Few Woodruff Scholars come to Emory with experiences as dramatic as escaping a despotic government or living in a refugee camp. For Vahn Chang, such experiences early in life helped shape the dreams she pursues today.
Chang, 22, is a Laotian refugee of Chinese ancestry. Her family's struggle to get to the United States began during the political unrest that occurred in Laos in the early 1970s, when communist leader Pathet Lao took over the standing government and imposed his own sanctions. The Chang family, who owned a small grocery store, watched as Lao forced manual labor on Laotians and closed the country's borders. The communist faction in power was against free enterprise, and the family's grocery store was closed.
"The whole country was in shambles," Chang said. "I had a brother who was sick a lot, and my parents had to play doctor and get medicine for him from the black market. Conditions in Laos were getting dangerous."
There was, however, a way out--an aunt who lived in the United States. Chang's parents began working on a plan to get the family out of the country. They paid guides to take Chang, her brother, grandmother and aunt through the backwoods of the country to the border, where a boat would take them to Thailand until they were accepted into the United States. "We walked for days through the countryside," Chang said. "I don't remember much--I was three years old at the time--but we made it to the Mekong River, on which we were to sail down to the border. On the river, we were caught and all of us had to go to jail."
Fortunately, the stay was short-lived. "My grandmother went to government officials, came up with some money and we were released," Chang said. The family stayed with Chang's grandmother until a second attempt to reach Thailand proved successful. Chang's parents remained in Laos until it was safe for them to escape, and the entire family was reunited in Thailand, where the family lived in a refugee camp for four years.
"We had a house made of bamboo," Chang recalled. She also remembers the monsoons, which would bring foot-high waters that soaked the house. With no electricity, the house was heated with charcoal rods, and laundry was done by hand. "At the time the United Nations had a foreign aid policy that helped a lot," Chang said. "Each week they would provide our camp with rice, charcoal and vegetables." Chang's youngest brother was born in the camp.
In February of 1980, the family was notified of their acceptance to the United States. "We were fortunate to have American sponsors," Chang said. "They really took us on and helped us a lot. They took my mom grocery shopping and my brothers and I to the dentist--little things you don't know how to do in a new country." The family had little money, so Chang's father worked two jobs, and her mother had to work as well.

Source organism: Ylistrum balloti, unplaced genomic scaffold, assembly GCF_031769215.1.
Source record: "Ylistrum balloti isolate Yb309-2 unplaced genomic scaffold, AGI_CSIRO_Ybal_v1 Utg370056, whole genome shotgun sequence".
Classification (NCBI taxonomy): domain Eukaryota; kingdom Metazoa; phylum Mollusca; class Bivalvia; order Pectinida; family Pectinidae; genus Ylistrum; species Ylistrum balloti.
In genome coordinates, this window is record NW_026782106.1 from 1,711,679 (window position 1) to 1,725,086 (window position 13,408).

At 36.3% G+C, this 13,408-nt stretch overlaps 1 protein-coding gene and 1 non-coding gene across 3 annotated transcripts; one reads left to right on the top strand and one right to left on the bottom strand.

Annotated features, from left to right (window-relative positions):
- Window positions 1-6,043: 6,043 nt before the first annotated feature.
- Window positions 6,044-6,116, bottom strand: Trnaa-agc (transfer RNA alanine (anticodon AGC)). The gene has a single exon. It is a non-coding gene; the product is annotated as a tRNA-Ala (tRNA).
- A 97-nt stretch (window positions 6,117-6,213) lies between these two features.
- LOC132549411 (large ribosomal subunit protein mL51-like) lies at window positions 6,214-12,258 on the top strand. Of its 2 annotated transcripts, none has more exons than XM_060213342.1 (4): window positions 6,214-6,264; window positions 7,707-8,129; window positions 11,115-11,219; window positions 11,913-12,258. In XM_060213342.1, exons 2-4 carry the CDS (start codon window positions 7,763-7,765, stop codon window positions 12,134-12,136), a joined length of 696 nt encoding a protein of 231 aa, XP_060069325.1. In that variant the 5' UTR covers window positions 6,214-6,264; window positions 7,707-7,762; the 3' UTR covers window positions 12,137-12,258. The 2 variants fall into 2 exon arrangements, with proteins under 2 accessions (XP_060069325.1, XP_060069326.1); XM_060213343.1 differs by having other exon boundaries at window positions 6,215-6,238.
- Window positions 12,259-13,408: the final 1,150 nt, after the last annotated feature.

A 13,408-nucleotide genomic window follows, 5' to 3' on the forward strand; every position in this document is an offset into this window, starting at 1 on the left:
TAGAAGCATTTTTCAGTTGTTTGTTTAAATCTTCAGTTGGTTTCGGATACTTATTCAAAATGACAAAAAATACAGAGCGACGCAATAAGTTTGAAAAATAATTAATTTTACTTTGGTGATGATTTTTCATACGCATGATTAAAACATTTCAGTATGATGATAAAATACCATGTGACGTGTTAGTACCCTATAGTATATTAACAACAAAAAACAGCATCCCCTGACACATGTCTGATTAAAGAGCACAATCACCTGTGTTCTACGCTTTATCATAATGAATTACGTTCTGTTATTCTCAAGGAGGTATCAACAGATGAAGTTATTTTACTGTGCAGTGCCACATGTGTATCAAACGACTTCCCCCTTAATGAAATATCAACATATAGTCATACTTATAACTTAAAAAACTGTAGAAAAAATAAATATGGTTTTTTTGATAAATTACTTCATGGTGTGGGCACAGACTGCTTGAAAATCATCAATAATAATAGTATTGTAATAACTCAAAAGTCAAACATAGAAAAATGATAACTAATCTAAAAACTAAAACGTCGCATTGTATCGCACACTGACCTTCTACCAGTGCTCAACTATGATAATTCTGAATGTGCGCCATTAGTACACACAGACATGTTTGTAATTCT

Chang began the first grade in the United States at age seven, calling the strange new world "a blur. I didn't know anything," she said, laughing. Her parents assisted her with math and science, but her lack of proficiency in English proved difficult "until the end of third grade, when I caught up. I was fortunate to come here at a young age." Apparently, Chang found much more than the ability to speak English in school--from the time her family moved to Stone Mountain in 1985 Chang became an excellent student, and in 1991 she graduated as valedictorian of her class. At that point, she came to Emory for her undergraduate education, majoring in psychology. After she graduated, she was awarded a coveted Woodruff Scholarship, which covers tuition and fees at Emory Law School.
Chang's decision to attend law school stemmed directly from her own experiences in addition to her work with Amnesty International and the Georgia Childcare Council. "Low-income children need sponsors ... those organizations opened my eyes to what individual citizens can do to change their country and make kids' lives better."
"A big factor in my decision was the lack of minorities in the legal profession. I realized that there are very few Asian and minority lawyers," Chang said. "I've never met an Asian lawyer. When I look back at the community I was raised in, there are lots of people who want legal advice, but no one who can help them."
When she envisions her future, Chang sees herself volunteering in legal clinics to give advice, as well as assisting with the establishment of American businesses in developing countries. "There's such a low standard of living--things considered necessities here are often luxuries there," Chang said. "There are a lot of places where American businesses could contribute and flourish."
Until she can work to this end, Chang foresees working in a law firm for several years and possible government work. Her options are many, and Chang thanks her family for most of them. "My livelihood would be so different in Laos--I'd probably be barefoot and pregnant," she said. "My parents never told me what I couldn't do. When I was young, I told my dad I wanted to be president of the United States. He never told me to rest my ambitions because of the way things are in the world -- my parents taught me not to lower my standards."
-- Danielle Service